Antonio Prohías (January 17, 1921 – February 24, 1998), born in Cienfuegos, Cuba, was a cartoonist most famous as the creator of the comic strip ‘Spy vs. Spy’ for Mad magazine.

In 1946, Prohías was given the Juan Gualberto Gómez award, recognizing him as the foremost cartoonist in Cuba. By the late 1940s, Prohías had begun working at ‘El Mundo’, the most important newspaper in Cuba at the time.

In January 1959, Prohías was the president of the Cuban Cartoonists Association; after Fidel Castro seized power, he personally honored the cartoonist for his anti-Batista political cartoons, but Prohías soon soured on Castro's actions of muzzling the press. When he drew cartoons to this effect, he was accused of working for the CIA by Fidel Castro’s government. Consequently, he resigned from the newspaper in February 1959.

With his professional career in limbo, Prohías left Cuba for New York on May 1, 1960, working in a garment factory by day and building a cartoon portfolio for Mad by night. Ten weeks later, he walked into Mad’s offices unannounced. He spoke no English, but his daughter Marta acted as an interpreter for him. Before he'd left, he had an $800 check and had sold his first three Spy vs. Spy cartoons to Mad. In late 1986, he sold his 241st and last Spy strip before retiring due to illness. Prohias also wrote and drew six paperback collections featuring the Spys. During an interview with the ‘Miami Herald’ in 1983, Prohías gloated, ‘The sweetest revenge has been to turn Fidel's accusation of me as a spy into a moneymaking venture’.

Two years after Prohias' debut in the magazine, cartoonist Sergio Aragonéz made the trek from Mexico to New York in search of work. Because Aragonés' command of English was then shaky, he asked that Prohias be present to serve as an interpreter. According to Aragonés, this proved to be a mistake, since Prohías knew even less English than he did. When Prohías introduced the young artist to the Mad editors as ‘Sergio, my brother from Mexico’, the Mad editors thought they were meeting ‘Sergio Prohías’. Twelve years later, Mad writer Frank Jacobs reported that Prohias' conversational English was limited to ‘Hello’ and ‘How are you, brother?’ Said Aragonés, who speaks six languages, ‘Even I could not understand him that well’.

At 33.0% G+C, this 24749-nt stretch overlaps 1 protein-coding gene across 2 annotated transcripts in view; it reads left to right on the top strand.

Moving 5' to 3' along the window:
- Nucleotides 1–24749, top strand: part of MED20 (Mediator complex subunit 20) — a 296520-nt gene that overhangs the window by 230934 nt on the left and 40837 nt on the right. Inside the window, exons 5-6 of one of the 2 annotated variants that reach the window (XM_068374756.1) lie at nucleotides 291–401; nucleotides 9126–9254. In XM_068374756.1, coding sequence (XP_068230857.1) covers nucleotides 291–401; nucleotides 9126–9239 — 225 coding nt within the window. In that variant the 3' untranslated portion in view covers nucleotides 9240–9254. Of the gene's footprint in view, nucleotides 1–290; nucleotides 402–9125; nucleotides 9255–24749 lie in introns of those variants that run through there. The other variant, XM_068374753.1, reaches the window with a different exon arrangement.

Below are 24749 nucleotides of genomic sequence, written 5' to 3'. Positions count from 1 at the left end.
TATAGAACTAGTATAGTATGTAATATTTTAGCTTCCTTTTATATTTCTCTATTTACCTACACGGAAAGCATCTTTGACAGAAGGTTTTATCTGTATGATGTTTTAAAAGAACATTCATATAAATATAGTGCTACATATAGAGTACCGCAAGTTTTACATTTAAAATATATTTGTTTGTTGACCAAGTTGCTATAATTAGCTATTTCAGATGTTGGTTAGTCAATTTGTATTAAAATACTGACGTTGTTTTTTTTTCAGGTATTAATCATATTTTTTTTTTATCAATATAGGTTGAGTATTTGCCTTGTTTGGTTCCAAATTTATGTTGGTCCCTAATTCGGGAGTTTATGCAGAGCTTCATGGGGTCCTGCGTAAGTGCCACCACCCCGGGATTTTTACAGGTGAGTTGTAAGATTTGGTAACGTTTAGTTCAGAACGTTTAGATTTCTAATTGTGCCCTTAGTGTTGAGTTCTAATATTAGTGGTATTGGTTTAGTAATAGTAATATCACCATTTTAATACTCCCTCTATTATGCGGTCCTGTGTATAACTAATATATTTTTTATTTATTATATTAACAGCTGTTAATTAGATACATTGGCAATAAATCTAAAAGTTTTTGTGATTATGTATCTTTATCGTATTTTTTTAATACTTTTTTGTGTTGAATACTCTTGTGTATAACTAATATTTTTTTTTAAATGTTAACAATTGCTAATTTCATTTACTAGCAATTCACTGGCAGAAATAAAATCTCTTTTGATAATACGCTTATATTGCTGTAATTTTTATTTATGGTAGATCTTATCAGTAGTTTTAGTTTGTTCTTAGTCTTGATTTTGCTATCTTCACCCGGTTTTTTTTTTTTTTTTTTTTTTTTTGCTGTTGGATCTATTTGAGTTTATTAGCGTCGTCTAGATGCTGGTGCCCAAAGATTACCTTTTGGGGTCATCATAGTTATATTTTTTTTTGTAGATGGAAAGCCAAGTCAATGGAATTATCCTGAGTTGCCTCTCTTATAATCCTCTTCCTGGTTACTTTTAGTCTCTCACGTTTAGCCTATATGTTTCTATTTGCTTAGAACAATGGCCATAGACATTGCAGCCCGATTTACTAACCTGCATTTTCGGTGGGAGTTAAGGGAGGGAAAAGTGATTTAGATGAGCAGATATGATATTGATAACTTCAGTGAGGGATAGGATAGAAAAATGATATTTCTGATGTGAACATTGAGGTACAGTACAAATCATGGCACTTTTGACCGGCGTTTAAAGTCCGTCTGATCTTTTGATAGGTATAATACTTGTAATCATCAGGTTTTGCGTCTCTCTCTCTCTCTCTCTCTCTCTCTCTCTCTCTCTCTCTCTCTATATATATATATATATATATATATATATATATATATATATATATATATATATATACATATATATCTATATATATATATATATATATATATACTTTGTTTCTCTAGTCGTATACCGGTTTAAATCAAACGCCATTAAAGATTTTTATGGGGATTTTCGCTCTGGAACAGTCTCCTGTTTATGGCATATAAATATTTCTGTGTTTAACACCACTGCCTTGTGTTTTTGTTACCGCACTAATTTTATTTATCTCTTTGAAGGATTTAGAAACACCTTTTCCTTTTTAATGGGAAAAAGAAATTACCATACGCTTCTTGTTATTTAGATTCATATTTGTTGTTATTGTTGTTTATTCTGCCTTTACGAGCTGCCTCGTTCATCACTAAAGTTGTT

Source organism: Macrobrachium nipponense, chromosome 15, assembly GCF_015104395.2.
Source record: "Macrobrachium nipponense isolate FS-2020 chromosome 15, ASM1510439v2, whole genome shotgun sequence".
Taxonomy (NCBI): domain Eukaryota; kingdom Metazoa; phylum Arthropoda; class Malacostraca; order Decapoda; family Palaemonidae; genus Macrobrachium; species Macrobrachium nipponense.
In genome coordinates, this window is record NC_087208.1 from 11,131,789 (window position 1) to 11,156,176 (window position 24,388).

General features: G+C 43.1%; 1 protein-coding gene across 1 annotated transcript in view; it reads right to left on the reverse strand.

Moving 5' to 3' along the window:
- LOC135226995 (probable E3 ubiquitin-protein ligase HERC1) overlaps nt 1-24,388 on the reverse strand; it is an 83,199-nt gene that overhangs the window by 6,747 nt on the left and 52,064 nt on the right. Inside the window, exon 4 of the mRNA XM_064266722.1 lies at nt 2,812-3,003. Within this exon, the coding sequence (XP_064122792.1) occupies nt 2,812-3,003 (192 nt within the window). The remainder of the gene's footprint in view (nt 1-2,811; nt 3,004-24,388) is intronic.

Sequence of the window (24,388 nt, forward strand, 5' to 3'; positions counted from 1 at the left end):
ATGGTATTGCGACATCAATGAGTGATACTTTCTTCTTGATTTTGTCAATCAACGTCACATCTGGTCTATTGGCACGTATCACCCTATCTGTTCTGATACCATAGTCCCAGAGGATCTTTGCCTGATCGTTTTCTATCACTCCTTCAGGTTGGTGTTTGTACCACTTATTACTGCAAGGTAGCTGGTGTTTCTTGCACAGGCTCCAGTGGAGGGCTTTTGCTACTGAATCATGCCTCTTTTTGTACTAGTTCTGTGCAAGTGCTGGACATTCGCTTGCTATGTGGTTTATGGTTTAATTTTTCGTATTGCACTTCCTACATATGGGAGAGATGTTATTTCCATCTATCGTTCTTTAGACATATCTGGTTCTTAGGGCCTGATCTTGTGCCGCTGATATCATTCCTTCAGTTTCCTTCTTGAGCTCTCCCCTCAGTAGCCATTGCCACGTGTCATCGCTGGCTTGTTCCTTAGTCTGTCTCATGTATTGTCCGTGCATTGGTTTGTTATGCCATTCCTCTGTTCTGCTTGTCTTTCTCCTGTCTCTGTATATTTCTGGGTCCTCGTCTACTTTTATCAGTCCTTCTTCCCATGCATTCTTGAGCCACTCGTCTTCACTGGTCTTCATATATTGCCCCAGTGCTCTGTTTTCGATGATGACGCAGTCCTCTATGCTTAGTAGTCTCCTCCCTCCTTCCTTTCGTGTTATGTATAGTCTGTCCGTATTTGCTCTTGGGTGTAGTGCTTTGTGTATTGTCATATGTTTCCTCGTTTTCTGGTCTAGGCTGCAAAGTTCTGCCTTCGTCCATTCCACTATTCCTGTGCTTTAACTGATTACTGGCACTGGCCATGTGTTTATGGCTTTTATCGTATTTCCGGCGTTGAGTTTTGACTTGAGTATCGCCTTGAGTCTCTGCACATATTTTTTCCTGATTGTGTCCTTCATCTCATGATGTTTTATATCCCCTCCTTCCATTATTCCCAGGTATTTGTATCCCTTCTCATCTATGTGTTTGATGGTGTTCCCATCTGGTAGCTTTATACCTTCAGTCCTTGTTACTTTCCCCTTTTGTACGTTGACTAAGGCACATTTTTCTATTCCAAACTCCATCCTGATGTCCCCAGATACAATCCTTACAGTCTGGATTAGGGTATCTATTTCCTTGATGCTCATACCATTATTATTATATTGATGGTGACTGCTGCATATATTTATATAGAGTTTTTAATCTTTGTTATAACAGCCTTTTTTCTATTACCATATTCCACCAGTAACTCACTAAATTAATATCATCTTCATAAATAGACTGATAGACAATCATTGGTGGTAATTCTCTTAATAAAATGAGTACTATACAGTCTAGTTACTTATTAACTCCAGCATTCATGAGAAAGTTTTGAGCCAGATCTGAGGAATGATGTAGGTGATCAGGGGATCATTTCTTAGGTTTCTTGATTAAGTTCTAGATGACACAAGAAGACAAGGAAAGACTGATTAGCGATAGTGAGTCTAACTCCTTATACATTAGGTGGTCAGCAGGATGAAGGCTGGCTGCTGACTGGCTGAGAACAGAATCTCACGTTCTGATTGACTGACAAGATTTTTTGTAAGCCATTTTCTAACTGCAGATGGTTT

The Mad staff occasionally took group vacations, traveling together to other countries. Prohías took part in these vacations when possible, but as a Cuban exile, he had trouble gaining admission into some countries and at the airport before a vacation to Italy, an airport official said, ‘You can leave if you want, but you can never come back’. After the group returned, he presented a drawing to Mad publisher William M. Gaines, which was of him, with the Spies at his feet, letting his heart fly over the angry airport officials to the rest of the Mad gang, with a note at the bottom which, when translated, reads ‘Mr. Gaines, my heart will always travel with you’.

Although he is most famous for ‘Spy vs. Spy’, the majority of his comic strips, such as ‘El Hombre Siniestro’, ‘La Mujer Siniestra’, and ‘Tovarich’, were published mostly or only in Cuba. Altogether, only about 20 of his roughly 270 contributions to Mad were of anything other than the spy series. As a result, most of the available information on this other work comes from the ‘Spy Vs Spy Complete Casebook’ (Watson-Guptill, 2001) and the ‘Spy vs. Spy Omnibus’ (DC Comics, 2011).

Prohías died of lung cancer at age of 77 and is buried in Woodlawn Park Cemetery and Mausoleum.